Happy Cyber Monday morning, marketers! You’ve done the hard work, already, right? That means you have a few minutes to catch up on some news. Check out what we have below, then dive into your analytics!
Holiday online sales could top $100 billion in sales
The holiday season now underway could be the first in history to see online sales of more than $100 billion.
That eye-popping prospect is included in the “Holiday Predictions” report from Adobe Digital Insights (ADI) that was released earlier this month, writes Giselle Abramovich in CIO. The report is based on an analysis of one trillion visits to more than 4,500 retail websites, 55 million SKUs, and 12 million social mentions, along with a companion consumer survey.
The Thanksgiving weekend just concluded was expected to drive $19.7 billion in online sales, and $6.6 billion in revenue is expected today, she reports.
Mobile devices will get quite a workout. “While desktop purchases still account for two-thirds of revenue year-round, mobile is often the starting point for many shoppers,” she writes. “ADI predicts that consumers will visit retailer websites from their mobile devices more than from their desktops this holiday season.”
Scot Heimes, writing at MarketingProfs, has some advice for email marketers looking to make the most of this critical sales period now underway. His suggestions include focusing personalization on already-engaged consumers, not flooding consumers with messages, sticking to short subject lines and cleaning your lists.
“Don’t be afraid to experiment (and test!) with your email program during the holiday season, but avoid using tactics that lower your engagement and boost the likelihood your messages will be marked as spam,” he writes.
Personalization seen driving impulse purchases this holiday season
Jess Nelson at Email Marketing Daily writes that personalization will be key to maximizing holiday sales this year, and will be a significant driver of impulse purchases.
“Personalized recommendations in email messages can substantially drive revenue and engagement,” he writes. “Almost half of 1,006 American consumers polled by customer data platform Segment responded that they had purchased a product in the last three months that they would not have bought otherwise because of a convincing recommendation by a brand.”
The Segment report showed that recommendations during the online checkout experience were most likely to drive an impulse purchase, Nelson writes, adding that 16 percent of consumers polled said an email message had prompted an impulse purchase in the last 90 days.
“Email personalization can also lead to repeat purchases according to the Segment study, with 44% of consumers admitting they would likely become a repeat shopper after a personalized experience and 39% saying they would be likely to tell their friends or family,” according to Nelson.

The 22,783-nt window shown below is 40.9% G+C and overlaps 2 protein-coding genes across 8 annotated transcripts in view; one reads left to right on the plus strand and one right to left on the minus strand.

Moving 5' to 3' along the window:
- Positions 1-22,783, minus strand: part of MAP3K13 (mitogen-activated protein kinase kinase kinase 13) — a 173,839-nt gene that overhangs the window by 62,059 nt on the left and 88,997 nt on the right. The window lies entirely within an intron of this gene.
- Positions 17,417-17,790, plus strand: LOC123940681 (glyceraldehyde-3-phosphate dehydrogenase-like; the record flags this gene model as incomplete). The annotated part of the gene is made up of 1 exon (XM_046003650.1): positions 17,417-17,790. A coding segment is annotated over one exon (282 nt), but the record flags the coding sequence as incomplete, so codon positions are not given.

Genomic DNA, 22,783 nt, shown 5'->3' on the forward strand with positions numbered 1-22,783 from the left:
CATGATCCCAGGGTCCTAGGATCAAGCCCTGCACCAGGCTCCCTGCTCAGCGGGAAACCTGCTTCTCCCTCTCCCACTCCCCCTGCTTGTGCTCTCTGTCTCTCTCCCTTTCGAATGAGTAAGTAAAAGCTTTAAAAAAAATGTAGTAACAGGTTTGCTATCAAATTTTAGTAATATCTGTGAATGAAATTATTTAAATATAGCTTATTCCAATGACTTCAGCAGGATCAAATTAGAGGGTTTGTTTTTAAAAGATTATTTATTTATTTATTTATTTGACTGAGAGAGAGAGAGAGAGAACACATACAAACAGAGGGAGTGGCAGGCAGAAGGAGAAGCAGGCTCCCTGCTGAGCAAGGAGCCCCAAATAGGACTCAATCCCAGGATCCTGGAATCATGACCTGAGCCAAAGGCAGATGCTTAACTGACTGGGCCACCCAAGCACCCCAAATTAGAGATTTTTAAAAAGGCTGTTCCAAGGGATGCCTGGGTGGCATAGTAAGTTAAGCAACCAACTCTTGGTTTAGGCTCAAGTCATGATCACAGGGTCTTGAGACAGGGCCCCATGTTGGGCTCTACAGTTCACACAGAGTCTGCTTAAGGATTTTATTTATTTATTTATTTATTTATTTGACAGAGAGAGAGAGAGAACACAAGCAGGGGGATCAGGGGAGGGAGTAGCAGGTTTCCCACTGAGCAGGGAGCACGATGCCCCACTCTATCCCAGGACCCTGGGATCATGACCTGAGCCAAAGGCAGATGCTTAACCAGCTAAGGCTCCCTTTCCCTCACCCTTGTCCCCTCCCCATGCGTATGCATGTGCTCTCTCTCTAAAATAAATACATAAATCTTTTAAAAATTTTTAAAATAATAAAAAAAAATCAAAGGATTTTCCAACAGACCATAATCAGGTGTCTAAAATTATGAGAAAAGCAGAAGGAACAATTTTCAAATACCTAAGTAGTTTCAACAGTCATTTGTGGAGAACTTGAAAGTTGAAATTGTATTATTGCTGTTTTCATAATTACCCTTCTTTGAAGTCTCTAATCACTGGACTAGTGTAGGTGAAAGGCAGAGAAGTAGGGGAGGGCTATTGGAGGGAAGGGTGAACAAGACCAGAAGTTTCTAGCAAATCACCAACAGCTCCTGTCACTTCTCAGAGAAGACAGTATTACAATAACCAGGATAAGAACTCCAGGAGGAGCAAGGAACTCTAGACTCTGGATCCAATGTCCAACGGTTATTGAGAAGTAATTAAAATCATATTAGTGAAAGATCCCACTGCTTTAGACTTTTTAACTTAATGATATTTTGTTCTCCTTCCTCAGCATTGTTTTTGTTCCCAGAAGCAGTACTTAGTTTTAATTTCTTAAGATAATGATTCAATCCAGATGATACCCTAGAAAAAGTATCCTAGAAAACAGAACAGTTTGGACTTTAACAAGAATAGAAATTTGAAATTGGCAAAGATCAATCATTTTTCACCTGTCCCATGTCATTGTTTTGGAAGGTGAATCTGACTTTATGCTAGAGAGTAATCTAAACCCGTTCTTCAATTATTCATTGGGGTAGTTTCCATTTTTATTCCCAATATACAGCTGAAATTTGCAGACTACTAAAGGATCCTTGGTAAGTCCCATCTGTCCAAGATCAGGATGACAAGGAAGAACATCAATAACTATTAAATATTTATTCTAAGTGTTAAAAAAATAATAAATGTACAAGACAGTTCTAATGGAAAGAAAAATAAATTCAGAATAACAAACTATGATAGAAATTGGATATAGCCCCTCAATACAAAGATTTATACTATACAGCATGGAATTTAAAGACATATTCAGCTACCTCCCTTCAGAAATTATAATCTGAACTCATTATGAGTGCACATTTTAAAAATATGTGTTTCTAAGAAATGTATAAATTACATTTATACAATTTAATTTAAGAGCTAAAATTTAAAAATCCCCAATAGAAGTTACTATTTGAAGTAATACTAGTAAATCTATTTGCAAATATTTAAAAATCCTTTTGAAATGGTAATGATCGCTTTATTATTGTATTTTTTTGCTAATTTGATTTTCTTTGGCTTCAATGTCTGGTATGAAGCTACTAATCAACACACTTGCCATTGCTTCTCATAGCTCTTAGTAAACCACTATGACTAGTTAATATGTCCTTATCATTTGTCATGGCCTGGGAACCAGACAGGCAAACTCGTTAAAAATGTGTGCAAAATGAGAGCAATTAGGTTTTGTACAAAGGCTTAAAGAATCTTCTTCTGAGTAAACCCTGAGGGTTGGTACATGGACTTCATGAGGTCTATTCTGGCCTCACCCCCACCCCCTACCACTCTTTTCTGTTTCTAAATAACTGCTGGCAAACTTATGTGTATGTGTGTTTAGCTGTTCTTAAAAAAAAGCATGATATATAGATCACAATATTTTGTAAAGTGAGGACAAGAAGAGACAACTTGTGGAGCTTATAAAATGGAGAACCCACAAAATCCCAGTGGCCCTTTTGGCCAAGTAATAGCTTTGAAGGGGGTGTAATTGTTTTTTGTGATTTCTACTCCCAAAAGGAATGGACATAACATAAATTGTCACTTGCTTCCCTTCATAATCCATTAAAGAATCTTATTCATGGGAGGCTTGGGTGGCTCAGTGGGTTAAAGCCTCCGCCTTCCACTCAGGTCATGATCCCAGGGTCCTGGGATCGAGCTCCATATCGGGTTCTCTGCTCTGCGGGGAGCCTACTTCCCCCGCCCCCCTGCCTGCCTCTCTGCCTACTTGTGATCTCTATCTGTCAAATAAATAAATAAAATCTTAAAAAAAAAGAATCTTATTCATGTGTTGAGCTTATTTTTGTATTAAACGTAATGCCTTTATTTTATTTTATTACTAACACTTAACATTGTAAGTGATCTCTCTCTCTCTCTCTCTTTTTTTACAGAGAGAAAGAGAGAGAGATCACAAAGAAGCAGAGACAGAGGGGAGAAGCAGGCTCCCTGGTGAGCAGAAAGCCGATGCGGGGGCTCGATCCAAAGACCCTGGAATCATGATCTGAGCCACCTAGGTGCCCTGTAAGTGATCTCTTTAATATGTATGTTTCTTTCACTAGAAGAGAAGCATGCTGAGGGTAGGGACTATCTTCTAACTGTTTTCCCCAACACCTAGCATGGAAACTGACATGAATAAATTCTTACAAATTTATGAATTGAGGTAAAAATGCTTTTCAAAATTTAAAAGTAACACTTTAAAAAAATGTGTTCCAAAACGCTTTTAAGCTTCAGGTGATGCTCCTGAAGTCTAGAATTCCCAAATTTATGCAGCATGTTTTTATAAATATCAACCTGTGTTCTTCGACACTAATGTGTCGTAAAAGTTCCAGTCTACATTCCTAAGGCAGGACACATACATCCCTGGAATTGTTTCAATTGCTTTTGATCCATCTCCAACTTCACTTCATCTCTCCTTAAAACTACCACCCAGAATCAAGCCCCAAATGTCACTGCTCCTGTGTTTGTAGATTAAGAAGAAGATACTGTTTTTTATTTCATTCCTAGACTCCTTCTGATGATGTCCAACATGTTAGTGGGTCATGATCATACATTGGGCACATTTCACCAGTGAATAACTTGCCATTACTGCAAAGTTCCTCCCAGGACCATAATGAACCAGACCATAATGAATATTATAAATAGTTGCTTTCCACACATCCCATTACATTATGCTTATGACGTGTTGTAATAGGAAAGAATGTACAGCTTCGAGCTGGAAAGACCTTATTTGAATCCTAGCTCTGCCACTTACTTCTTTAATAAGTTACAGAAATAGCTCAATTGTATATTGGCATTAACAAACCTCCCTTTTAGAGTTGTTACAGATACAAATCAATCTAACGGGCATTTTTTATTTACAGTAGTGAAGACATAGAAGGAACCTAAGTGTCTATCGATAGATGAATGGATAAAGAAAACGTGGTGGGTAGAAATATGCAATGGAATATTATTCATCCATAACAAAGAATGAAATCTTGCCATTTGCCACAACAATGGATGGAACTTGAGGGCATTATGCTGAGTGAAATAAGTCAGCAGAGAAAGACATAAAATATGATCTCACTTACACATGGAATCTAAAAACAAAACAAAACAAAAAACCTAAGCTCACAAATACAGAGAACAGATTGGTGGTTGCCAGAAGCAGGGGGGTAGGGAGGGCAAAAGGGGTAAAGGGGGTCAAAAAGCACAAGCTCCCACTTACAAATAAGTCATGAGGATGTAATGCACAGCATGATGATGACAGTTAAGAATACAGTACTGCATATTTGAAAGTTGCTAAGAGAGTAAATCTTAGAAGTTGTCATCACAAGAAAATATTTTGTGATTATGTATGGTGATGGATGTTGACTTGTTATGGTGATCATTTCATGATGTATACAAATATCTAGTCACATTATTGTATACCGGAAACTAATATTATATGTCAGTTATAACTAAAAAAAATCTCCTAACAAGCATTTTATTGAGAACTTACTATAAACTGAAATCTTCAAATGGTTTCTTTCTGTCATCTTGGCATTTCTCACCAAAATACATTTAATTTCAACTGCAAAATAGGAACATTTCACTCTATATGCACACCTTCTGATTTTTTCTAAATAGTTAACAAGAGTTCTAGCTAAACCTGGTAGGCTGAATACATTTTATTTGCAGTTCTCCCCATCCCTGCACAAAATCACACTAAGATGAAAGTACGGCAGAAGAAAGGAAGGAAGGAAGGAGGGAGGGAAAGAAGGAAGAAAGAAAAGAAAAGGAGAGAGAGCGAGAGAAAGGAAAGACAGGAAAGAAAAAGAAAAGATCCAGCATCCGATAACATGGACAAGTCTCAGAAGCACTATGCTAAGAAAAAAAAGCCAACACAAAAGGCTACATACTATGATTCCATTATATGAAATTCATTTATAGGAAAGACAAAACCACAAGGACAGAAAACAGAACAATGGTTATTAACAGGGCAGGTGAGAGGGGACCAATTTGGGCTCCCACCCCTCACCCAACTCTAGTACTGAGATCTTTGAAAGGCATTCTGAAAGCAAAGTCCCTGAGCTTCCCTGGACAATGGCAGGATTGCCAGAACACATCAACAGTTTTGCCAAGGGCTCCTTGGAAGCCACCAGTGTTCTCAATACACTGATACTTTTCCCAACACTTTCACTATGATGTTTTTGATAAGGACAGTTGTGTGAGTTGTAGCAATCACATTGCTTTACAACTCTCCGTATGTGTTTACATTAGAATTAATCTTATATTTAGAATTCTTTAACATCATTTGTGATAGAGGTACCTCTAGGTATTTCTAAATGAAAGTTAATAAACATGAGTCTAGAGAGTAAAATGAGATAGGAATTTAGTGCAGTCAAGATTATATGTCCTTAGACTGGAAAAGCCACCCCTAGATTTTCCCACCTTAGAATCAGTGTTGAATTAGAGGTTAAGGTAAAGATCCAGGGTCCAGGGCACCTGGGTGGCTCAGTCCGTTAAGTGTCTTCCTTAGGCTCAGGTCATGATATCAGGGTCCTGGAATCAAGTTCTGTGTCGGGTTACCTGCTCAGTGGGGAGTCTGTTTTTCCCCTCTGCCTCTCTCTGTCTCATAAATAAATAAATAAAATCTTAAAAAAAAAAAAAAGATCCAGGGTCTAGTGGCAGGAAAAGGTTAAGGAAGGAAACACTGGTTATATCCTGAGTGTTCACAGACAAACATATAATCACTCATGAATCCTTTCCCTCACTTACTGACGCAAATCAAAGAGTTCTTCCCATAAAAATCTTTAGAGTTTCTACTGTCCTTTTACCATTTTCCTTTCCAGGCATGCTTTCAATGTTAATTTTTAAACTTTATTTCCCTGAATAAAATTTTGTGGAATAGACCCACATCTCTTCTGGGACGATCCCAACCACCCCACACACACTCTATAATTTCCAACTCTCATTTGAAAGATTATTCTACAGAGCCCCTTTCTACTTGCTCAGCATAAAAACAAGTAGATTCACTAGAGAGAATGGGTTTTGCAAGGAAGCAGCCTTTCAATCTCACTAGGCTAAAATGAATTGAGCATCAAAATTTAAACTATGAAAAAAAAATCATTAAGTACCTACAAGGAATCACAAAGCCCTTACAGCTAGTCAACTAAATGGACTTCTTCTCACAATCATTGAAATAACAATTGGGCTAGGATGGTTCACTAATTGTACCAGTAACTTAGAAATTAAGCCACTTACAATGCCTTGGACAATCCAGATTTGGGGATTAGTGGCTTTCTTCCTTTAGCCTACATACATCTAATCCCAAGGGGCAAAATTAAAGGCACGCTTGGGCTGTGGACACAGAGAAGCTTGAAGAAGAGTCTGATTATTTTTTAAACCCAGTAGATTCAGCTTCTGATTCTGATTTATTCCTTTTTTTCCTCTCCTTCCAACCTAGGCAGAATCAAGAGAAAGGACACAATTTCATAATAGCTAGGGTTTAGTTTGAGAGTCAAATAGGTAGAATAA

Capitalize on automation, but don’t forget the human touch
“Over time, technology has helped email evolve from a mass communication channel to one that delivers increasingly targeted and personalized messages,” writes Mike O’Brien at ClickZ. “Ironically, the same technology leads to fewer human interactions. That human touch is often the missing piece that can take your email campaigns to the next level.”
When it comes to automation, O’Brien warns against email marketers against taking a hands-off approach.
“Most email service providers have some level of automation, empowering marketers to do their jobs better and faster. But that same volume of technology is often a double-edged sword, allowing them to deliver a better customer experience but making it easy to “set it and forget it,” he writes.
“Automation still requires a human to set the campaigns in motion and put the time and resources into finding the right platform,” he writes. “To make the most of that platform requires deep knowledge of its capabilities.”
What Starbucks can teach us about email marketing
Designer Carlo Pacis, who once worked as a Starbucks barista, says the coffee behemoth can serve as a role model for email marketers.
Since working at Starbucks, Pacis writes that he’s “learned a thing or two about Starbucks, and almost as much about their intensive – and rather brilliant – email marketing strategy.” He has distilled his takeaways from Starbucks into what he calls “Venti-sized strategies,” which he shares at Business 2 Community.
Successful email marketing a la Starbucks begins with consistent messaging, Pacis writes. “They send emails at least once every two or three days, each with a different type of promotion or the occasional piece of content. Doing this serves to keep Starbucks top-of-mind—even if a subscriber doesn’t open an email, the push notification they receive might be the reason they take a pumpkin spice latte detour on their way to work.”
He’s also impressed by the company’s use of personalization, subject lines, typography, images and photography, themed promotions, gamification and the “engaging” layouts of its messages.